RB Leipzig have made history by qualifying for the Champions League in their first season in the Bundesliga. As if that were not enough, the upstarts are now planning for their next coup - a victory over Bayern Munich.
The biggest success in the club's history was cause for lavish celebration. Some of the players even flew to Mallorca to do so. However, on Wednesday it was back to business - and preparations for Saturday's big game against Bundesliga champions Bayern Munich, when RB Leipzig are hoping to "get a result" as coach Ralph Hasenhüttl put it.
"We want to show that we are competitive at a high level," Hasenhüttl said after his team's 4-1 win over Hertha Berlin.
In terms of the standings, Saturday's game is about securing second place, which RB would clinch with a victory.
Leipzig managing director Oliver Mintzlaff knows that the last home game of the season will be a "football fest, just like the 16 others before it."
RB have unleashed a great deal of euphoria in this city, which had gone without top level football for such a long time. All of their home games so far have been sold out, as is Saturday's game against the team who have won more German titles than any other.
Well prepared for further development
RB Leipzig have enriched the Bundesliga in their very first season in the top flight. Having qualified for Europe's most prestigious club competition, Leipzig are now about to take the next step in their development. This may come earlier than expected, but it hasn't caught the club's management unprepared. Ever since Ralf Rangnick was brought in as the club's sporting director in 2012, the club has pursued a clear strategy.
There is no question that through the financial support of Red Bull, Leipzig have more means at their disposal than many other clubs. However, they invest the money they have wisely, instead of throwing it out of the window like some clubs, who indulge in basking in their long traditions, while at best languishing behind Leipzig in the standings, or the lower divisions.
Youth at the forefront
From the very start of the Leipzig project, a big part of the plan was bringing in young players who are hungry for success. These have been signed in large numbers in recent years, making RB Leipzig one of the youngest players in the Bundesliga. The average age of the players who took to the pitch in Berlin was 23.9 years old.
"We have grown together as a team that plays football at a very high level," midfielder Diego Demme said.
It is this team spirit that has helped Leipzig players in their development. The best example of this is Timo Werner. The 21-year-old moved east from Stuttgart after they were relegated at the end of last season. Now he is the first RB player to earn a call up to the national team and with 19 goals is the most successful German striker in the Bundesliga.
Called up to the national team: Timo Werner joined Leipzig after Stuttgart were relegated at the end of last season
Despite the added strain of the Champions League to deal with in the coming season, Leipzig are determined to not to deviate from their chosen path.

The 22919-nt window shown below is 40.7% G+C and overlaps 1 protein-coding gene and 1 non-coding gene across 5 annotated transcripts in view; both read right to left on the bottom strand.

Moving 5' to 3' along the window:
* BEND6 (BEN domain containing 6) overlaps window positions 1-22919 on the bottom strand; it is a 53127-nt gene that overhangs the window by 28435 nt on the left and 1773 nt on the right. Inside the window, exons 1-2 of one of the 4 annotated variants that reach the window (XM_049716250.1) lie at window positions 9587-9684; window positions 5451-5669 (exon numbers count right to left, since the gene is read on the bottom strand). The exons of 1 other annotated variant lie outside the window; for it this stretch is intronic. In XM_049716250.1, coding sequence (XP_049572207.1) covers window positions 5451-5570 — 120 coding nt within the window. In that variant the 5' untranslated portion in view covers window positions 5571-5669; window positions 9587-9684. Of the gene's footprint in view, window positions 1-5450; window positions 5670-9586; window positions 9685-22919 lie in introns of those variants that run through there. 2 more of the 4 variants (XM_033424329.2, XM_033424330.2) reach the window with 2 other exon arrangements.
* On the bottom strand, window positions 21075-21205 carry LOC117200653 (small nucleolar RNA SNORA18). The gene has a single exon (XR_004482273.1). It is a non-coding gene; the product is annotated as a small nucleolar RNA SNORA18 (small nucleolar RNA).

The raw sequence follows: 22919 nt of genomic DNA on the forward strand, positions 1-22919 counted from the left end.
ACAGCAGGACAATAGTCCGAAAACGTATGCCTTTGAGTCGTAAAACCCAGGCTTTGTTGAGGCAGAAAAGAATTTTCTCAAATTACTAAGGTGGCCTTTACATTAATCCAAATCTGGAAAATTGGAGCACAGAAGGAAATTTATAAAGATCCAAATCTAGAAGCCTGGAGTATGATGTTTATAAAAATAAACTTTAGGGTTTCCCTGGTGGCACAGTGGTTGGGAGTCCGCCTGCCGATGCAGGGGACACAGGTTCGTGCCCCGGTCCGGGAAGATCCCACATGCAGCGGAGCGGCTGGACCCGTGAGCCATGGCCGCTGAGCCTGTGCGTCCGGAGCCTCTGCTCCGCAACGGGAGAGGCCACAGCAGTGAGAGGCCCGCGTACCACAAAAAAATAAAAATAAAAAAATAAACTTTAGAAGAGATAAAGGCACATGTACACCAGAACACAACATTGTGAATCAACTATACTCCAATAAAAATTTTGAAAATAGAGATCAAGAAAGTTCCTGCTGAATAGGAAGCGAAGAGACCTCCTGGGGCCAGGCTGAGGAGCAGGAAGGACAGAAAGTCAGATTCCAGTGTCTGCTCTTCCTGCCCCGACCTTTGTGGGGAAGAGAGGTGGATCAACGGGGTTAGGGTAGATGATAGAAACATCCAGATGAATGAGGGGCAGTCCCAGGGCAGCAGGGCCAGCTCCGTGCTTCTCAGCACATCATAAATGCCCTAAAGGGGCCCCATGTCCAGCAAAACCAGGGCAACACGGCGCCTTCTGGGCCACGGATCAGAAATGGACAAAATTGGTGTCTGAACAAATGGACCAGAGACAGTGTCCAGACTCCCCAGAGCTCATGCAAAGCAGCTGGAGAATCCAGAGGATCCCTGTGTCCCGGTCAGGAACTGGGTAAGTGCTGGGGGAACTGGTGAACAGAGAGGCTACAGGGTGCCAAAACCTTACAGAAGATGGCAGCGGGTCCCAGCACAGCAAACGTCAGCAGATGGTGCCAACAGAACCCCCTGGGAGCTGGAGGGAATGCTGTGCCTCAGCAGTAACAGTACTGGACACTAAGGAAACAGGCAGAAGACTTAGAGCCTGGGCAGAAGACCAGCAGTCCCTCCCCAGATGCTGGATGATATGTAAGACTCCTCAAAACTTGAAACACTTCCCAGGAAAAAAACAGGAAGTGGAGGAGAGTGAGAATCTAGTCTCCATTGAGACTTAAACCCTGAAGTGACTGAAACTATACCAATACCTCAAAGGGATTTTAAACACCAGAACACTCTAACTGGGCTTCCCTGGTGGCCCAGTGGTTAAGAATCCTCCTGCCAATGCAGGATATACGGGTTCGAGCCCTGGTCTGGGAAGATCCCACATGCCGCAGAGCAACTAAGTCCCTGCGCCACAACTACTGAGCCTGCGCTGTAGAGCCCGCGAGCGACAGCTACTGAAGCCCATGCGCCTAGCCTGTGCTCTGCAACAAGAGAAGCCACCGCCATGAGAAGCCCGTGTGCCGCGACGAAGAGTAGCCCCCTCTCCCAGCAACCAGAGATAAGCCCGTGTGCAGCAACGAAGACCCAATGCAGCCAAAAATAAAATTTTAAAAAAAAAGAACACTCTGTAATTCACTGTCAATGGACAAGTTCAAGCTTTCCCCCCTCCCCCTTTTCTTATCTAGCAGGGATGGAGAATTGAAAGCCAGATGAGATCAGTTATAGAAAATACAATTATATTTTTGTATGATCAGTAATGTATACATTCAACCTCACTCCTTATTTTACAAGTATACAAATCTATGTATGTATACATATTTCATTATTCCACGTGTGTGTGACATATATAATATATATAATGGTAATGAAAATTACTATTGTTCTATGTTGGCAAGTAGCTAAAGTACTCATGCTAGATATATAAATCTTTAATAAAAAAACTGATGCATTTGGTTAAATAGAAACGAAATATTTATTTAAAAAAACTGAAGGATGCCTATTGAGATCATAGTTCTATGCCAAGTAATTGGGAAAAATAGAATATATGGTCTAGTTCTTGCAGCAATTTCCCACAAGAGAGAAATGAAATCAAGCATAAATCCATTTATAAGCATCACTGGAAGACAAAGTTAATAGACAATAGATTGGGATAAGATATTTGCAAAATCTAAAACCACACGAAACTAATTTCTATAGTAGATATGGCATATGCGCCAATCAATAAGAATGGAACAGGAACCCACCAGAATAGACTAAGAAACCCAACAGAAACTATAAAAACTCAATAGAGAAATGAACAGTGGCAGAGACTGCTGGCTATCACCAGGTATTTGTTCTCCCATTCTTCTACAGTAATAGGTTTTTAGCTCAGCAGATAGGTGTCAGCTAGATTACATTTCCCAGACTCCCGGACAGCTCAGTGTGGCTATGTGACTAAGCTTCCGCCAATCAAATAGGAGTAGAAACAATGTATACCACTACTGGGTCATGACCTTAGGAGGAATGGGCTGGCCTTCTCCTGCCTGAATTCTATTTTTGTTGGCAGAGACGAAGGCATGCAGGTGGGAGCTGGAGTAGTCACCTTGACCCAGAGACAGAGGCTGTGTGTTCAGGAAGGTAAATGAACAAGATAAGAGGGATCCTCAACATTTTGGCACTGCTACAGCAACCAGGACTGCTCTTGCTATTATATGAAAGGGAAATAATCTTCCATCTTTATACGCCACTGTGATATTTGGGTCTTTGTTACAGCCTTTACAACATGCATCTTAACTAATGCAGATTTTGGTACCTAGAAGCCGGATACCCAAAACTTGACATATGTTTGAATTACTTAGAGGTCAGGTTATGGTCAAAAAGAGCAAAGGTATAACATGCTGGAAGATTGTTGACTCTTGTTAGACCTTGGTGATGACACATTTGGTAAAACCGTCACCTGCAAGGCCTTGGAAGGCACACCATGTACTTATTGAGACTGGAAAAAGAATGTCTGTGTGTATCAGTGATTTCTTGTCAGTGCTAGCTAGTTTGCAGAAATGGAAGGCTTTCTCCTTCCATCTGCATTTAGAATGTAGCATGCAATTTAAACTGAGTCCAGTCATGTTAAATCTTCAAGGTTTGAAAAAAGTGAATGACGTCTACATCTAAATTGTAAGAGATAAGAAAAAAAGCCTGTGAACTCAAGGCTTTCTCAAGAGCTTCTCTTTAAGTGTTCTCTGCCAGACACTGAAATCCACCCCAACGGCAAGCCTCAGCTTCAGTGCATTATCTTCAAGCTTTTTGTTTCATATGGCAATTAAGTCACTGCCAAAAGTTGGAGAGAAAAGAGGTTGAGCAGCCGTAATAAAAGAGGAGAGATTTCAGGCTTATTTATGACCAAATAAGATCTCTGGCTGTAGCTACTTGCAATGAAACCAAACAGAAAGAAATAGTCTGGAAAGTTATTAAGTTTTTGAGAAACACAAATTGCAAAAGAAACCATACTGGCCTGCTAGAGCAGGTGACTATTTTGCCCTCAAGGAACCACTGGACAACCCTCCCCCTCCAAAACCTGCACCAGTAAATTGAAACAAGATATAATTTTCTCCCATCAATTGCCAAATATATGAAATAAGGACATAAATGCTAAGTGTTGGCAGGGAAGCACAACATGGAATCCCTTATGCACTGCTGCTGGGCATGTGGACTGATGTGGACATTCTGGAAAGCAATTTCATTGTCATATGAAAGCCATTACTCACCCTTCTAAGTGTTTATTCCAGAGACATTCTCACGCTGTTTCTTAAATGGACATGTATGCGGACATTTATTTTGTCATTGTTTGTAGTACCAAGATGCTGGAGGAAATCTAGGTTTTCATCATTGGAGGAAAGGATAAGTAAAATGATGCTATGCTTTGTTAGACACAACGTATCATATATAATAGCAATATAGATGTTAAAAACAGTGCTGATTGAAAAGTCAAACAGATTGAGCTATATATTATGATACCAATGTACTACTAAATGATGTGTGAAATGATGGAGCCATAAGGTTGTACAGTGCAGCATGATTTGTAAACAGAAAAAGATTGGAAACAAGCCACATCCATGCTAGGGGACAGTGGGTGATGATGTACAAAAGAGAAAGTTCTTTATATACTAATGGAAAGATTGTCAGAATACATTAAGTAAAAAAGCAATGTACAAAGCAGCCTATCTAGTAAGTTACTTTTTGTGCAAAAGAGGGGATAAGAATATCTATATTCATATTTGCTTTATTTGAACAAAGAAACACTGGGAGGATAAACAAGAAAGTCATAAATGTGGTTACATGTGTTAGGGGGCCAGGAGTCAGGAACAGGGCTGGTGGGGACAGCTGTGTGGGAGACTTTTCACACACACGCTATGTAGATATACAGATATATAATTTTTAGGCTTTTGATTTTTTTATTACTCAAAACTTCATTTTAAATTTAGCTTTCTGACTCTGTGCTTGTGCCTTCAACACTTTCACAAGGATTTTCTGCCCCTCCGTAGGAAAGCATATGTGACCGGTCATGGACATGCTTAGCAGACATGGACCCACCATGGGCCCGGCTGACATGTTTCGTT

"We don't plan on doing anything crazy," Mintzlaff stressed. "We have set ourselves boundaries within which we plan to stay as we continue along our path of development."
The idea is for the team to continue to grow as a unit. The earnings of the player will increase commensurate with their achievements as the season draws to a close, but a number of stars will also earn more in the future. Overall the level of the club's salaries will rise, but high-priced transfers remain a taboo in Leipzig, as their latest signing demonstrates. Instead of going for the internationally experienced goalkeeper, Bernd Leno, Leipzig have spent five million euros ($5.43 million) to bringin Yvon Mvogo from Young Boys Bern for the coming season. However, the greatest pool of potential future stars is already at the club. RB Leipzig have a total of 12 players in Germany's national teams from the under-15 to under-21 level.
Complying with UEFA's demands
However, it is not just the team, but the entire club that will have to meet higher demands beginning next season, and for weeks now, management have been working on preparations for their first season in European competition.
"We will probably have to work all through the summer," Mintzlaff said.
This is because they now they will have to comply with some key requirements set out by UEFA. It's requirement that Leipzig provide facilities for 1,700 VIPs is easy enough to fulfill - by setting them up in a tent. However, the European governing body also has grave concerns about something else - RB Leipzig's extremely cozy ties to Red Bull Salzburg.
Article 5 of the Champions League regulations states that: "no individual or legal entity may have control or influence over more than one club participating in a UEFA club competition."
Leipzig have already take their first steps to ensure meet this requirement, but more could follow should the Austrian Bundesliga champions also qualify for the group stage of the Champions League.
No matter how that turns out, Leipzig is bound to remain a fascinating football project for many years to come.